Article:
An example of simple linear regression forecasting
Sales and profits are two variables that are key to the success of every company. Using the simple linear regression method, if the trend line for sales (x-axis) and profits (y-axis) rises, then all is well for the company and margins are strong. If the trend line falls because sales are up but profits are down, something is wrong; perhaps there are rising supply costs or narrow margins. However, if sales are down but profits are up, the value of the item is trending upward. This means the company’s expenses/costs are down and the linear regression is good—the margin percentage is up when profits are up.
4. Multiple Linear Regression Forecasting Method
This method uses more than two independent variables to make a projection. Basically, multiple linear regression (MLR) creates a model of the relationship between the independent explanatory variables (parameters) and the dependent response variable (outcome).
An example of multiple linear regression
A trucking company executive wants to predict fuel costs in the next six months. The independent variables she uses for this method are the EIA Gasoline and Diesel Fuel Update, oil futures from a futures exchange, mileage from GPS fleet routing systems, traffic patterns from smart city open data platforms and the number of trucks the company expects to be on the road during the period based on delivery orders. This list is for illustrative purposes only, and other variables may also affect the result (outcome).
In any case, all of the variables are independent of the outcome but also have an effect on the outcome. This model predicts the outcome—in this case, the predicted fuel costs for the period—based on the variables.
A Note on Qualitative Forecasting Methods
By their nature, qualitative forecasting methods are less precise than quantitative. They’re as much art as imprecise science. That is not to say, however, that they are less useful.
For example, a doctor learns from experience the telltale signs of a certain disease, which drive his decision to order certain tests. The doctor may also suspect one disease over another because one is common in the local area, even if uncommon nationally.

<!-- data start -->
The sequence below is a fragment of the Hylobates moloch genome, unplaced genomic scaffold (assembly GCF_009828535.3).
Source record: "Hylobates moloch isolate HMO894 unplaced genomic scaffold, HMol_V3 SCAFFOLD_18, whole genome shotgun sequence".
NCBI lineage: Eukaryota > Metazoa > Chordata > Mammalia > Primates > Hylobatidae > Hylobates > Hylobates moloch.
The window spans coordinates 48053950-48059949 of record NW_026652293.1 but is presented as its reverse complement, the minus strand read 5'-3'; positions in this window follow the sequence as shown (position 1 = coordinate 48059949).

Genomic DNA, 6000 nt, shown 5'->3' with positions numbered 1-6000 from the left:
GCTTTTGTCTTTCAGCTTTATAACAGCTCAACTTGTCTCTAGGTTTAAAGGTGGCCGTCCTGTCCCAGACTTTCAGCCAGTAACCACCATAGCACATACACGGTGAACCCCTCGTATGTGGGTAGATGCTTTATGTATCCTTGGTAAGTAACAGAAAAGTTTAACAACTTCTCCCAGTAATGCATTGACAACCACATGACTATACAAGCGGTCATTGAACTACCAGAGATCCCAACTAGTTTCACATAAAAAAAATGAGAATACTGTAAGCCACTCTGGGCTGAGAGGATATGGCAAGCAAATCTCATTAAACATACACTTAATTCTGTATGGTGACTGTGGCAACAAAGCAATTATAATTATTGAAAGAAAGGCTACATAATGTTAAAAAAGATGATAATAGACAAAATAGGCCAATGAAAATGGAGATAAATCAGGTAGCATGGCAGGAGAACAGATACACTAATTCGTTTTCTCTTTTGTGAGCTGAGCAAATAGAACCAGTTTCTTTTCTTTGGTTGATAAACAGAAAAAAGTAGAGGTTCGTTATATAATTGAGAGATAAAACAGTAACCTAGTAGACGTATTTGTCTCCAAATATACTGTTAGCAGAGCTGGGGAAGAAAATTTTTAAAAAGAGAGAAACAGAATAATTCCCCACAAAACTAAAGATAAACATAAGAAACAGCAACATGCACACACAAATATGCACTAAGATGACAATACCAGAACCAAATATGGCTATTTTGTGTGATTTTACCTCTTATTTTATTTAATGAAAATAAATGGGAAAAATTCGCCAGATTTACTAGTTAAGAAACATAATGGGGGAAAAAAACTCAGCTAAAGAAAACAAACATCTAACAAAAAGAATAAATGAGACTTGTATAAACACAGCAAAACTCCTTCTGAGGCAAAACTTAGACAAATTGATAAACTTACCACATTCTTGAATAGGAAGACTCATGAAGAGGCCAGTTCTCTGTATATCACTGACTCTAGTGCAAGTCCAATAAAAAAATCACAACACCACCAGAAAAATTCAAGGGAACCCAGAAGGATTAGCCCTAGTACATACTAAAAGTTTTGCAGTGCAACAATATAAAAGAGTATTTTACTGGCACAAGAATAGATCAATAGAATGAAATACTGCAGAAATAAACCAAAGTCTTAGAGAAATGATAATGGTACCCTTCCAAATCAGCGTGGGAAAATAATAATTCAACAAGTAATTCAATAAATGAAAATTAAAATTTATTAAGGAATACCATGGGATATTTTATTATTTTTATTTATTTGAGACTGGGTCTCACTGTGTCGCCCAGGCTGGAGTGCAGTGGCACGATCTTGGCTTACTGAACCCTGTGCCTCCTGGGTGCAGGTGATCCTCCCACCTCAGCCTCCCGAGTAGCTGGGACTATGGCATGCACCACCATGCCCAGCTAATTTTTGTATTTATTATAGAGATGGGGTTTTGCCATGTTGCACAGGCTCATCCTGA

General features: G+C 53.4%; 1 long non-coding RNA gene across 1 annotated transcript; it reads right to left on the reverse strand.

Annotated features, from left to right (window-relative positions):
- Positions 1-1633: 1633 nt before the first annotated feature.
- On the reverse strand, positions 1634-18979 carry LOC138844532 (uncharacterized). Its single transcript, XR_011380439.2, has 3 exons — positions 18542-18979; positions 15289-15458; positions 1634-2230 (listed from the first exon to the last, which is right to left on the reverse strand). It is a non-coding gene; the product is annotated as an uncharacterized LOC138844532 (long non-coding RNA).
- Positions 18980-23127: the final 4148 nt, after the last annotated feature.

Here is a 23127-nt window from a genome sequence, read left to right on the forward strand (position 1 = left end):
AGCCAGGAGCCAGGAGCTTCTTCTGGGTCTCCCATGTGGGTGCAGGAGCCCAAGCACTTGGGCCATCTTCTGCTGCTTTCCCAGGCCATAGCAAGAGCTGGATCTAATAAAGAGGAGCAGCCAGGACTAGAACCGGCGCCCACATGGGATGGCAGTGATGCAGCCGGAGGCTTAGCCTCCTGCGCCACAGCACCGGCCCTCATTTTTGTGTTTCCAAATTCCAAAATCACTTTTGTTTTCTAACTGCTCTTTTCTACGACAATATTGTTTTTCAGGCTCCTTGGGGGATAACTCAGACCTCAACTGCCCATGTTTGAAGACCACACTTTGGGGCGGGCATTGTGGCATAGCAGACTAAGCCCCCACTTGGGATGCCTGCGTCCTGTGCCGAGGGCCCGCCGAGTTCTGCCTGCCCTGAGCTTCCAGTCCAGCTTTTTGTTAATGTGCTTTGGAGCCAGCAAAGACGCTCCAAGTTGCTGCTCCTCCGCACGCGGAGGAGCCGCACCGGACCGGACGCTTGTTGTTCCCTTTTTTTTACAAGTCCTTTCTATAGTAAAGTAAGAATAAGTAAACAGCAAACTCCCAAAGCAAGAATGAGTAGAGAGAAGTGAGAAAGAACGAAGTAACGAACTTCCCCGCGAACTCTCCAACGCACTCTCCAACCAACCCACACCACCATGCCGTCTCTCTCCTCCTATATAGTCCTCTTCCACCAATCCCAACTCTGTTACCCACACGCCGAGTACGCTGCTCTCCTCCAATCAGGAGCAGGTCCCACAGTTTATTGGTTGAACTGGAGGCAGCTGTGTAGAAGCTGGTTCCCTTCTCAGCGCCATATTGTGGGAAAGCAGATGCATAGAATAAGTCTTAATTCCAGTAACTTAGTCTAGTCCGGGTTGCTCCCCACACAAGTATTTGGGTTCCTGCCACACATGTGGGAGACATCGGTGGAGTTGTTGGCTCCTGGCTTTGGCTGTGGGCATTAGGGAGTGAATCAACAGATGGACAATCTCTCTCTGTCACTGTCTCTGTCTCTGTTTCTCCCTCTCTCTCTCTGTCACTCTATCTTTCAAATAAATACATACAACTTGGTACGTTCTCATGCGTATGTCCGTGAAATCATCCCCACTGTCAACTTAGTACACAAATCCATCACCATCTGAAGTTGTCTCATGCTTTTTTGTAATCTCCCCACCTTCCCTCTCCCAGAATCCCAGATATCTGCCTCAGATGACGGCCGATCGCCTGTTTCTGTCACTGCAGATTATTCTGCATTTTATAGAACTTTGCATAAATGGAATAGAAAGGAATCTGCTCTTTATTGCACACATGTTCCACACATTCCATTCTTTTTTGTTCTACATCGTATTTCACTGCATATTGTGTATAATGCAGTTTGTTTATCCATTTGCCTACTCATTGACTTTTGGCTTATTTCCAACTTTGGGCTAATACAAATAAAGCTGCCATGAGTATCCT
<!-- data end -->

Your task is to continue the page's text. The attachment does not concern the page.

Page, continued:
Similarly, business executives develop expert knowledge from experience pertaining to their industry or product line. This information is not necessarily measurable, nor confirmed by historical data, but it has business value nonetheless.
Qualitative forecasting methods use or combine soft data, such as expert estimates or opinions, with hard data, such as machine data or sales data, to make projections that are usually applied to short-term business predictions.
One example is the Delphi method, which is similar to market research methods but incorporates soft data from subject matter experts. It might entail the use of questionnaires, rather than data gathered from consumer responses to a product or service.
Choosing the Right Method for Your Business
Financial forecast method selection is based on several considerations, primarily:
- The context of the forecast.
- The relevance of available historical data.
- The purpose of the analysis.
- The window of time in which the analysis must be completed or applied.
Generally speaking, more variables give you a better-defined result since context and other factors are considered in the calculation. However, simpler methods are useful when you just want a straightforward answer—one of these methods would be to opt for financial management software. You can also select methods for one purpose and use their outcomes in another method for another purpose. For example, the results for either or both straight line and moving average can be used as variables in either of the linear regression methods.